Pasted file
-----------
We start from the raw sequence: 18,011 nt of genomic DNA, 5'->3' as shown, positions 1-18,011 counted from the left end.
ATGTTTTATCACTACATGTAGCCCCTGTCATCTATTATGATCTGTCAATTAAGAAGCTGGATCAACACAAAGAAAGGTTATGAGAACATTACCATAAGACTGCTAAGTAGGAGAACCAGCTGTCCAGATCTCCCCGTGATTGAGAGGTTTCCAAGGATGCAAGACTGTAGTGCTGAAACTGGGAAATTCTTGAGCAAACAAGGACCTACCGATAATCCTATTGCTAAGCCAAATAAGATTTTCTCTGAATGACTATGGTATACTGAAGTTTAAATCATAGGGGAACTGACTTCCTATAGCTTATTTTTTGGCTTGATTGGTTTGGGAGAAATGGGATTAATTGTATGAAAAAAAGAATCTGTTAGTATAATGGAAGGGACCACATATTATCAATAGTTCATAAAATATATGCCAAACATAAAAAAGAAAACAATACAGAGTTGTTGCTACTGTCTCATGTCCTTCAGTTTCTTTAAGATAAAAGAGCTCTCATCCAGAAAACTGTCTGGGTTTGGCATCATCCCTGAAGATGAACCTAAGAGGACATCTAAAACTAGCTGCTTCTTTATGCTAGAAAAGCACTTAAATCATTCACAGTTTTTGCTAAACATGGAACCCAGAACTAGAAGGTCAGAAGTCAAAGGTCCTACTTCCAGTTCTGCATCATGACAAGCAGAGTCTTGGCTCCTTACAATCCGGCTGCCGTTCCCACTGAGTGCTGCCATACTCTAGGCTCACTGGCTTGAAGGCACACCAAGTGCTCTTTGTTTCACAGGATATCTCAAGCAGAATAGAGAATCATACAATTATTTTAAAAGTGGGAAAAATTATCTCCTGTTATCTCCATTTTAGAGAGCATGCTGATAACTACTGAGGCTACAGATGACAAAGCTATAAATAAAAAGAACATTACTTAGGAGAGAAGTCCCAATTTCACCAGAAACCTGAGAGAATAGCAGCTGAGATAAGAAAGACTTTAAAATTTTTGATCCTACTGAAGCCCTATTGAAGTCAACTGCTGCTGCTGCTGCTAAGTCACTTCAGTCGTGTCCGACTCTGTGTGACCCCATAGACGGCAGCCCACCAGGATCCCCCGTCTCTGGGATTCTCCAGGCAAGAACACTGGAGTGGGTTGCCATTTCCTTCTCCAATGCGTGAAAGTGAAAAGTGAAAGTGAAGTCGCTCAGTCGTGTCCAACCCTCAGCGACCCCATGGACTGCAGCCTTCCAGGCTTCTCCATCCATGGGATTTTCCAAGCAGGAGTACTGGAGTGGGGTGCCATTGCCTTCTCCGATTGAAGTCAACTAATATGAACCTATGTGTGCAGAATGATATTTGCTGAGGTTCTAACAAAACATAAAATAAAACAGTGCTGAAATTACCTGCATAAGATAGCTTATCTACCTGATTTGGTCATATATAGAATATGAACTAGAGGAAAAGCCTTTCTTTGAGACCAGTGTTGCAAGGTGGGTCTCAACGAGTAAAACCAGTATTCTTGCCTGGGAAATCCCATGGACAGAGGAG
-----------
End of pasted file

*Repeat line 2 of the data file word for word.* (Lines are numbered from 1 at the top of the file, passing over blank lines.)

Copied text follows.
ATGTTTTATCACTACATGTAGCCCCTGTCATCTATTATGATCTGTCAATTAAGAAGCTGGATCAACACAAAGAAAGGTTATGAGAACATTACCATAAGACTGCTAAGTAGGAGAACCAGCTGTCCAGATCTCCCCGTGATTGAGAGGTTTCCAAGGATGCAAGACTGTAGTGCTGAAACTGGGAAATTCTTGAGCAAACAAGGACCTACCGATAATCCTATTGCTAAGCCAAATAAGATTTTCTCTGAATGACTATGGTATACTGAAGTTTAAATCATAGGGGAACTGACTTCCTATAGCTTATTTTTTGGCTTGATTGGTTTGGGAGAAATGGGATTAATTGTATGAAAAAAAGAATCTGTTAGTATAATGGAAGGGACCACATATTATCAATAGTTCATAAAATATATGCCAAACATAAAAAAGAAAACAATACAGAGTTGTTGCTACTGTCTCATGTCCTTCAGTTTCTTTAAGATAAAAGAGCTCTCATCCAGAAAACTGTCTGGGTTTGGCATCATCCCTGAAGATGAACCTAAGAGGACATCTAAAACTAGCTGCTTCTTTATGCTAGAAAAGCACTTAAATCATTCACAGTTTTTGCTAAACATGGAACCCAGAACTAGAAGGTCAGAAGTCAAAGGTCCTACTTCCAGTTCTGCATCATGACAAGCAGAGTCTTGGCTCCTTACAATCCGGCTGCCGTTCCCACTGAGTGCTGCCATACTCTAGGCTCACTGGCTTGAAGGCACACCAAGTGCTCTTTGTTTCACAGGATATCTCAAGCAGAATAGAGAATCATACAATTATTTTAAAAGTGGGAAAAATTATCTCCTGTTATCTCCATTTTAGAGAGCATGCTGATAACTACTGAGGCTACAGATGACAAAGCTATAAATAAAAAGAACATTACTTAGGAGAGAAGTCCCAATTTCACCAGAAACCTGAGAGAATAGCAGCTGAGATAAGAAAGACTTTAAAATTTTTGATCCTACTGAAGCCCTATTGAAGTCAACTGCTGCTGCTGCTGCTAAGTCACTTCAGTCGTGTCCGACTCTGTGTGACCCCATAGACGGCAGCCCACCAGGATCCCCCGTCTCTGGGATTCTCCAGGCAAGAACACTGGAGTGGGTTGCCATTTCCTTCTCCAATGCGTGAAAGTGAAAAGTGAAAGTGAAGTCGCTCAGTCGTGTCCAACCCTCAGCGACCCCATGGACTGCAGCCTTCCAGGCTTCTCCATCCATGGGATTTTCCAAGCAGGAGTACTGGAGTGGGGTGCCATTGCCTTCTCCGATTGAAGTCAACTAATATGAACCTATGTGTGCAGAATGATATTTGCTGAGGTTCTAACAAAACATAAAATAAAACAGTGCTGAAATTACCTGCATAAGATAGCTTATCTACCTGATTTGGTCATATATAGAATATGAACTAGAGGAAAAGCCTTTCTTTGAGACCAGTGTTGCAAGGTGGGTCTCAACGAGTAAAACCAGTATTCTTGCCTGGGAAATCCCATGGACAGAGGAG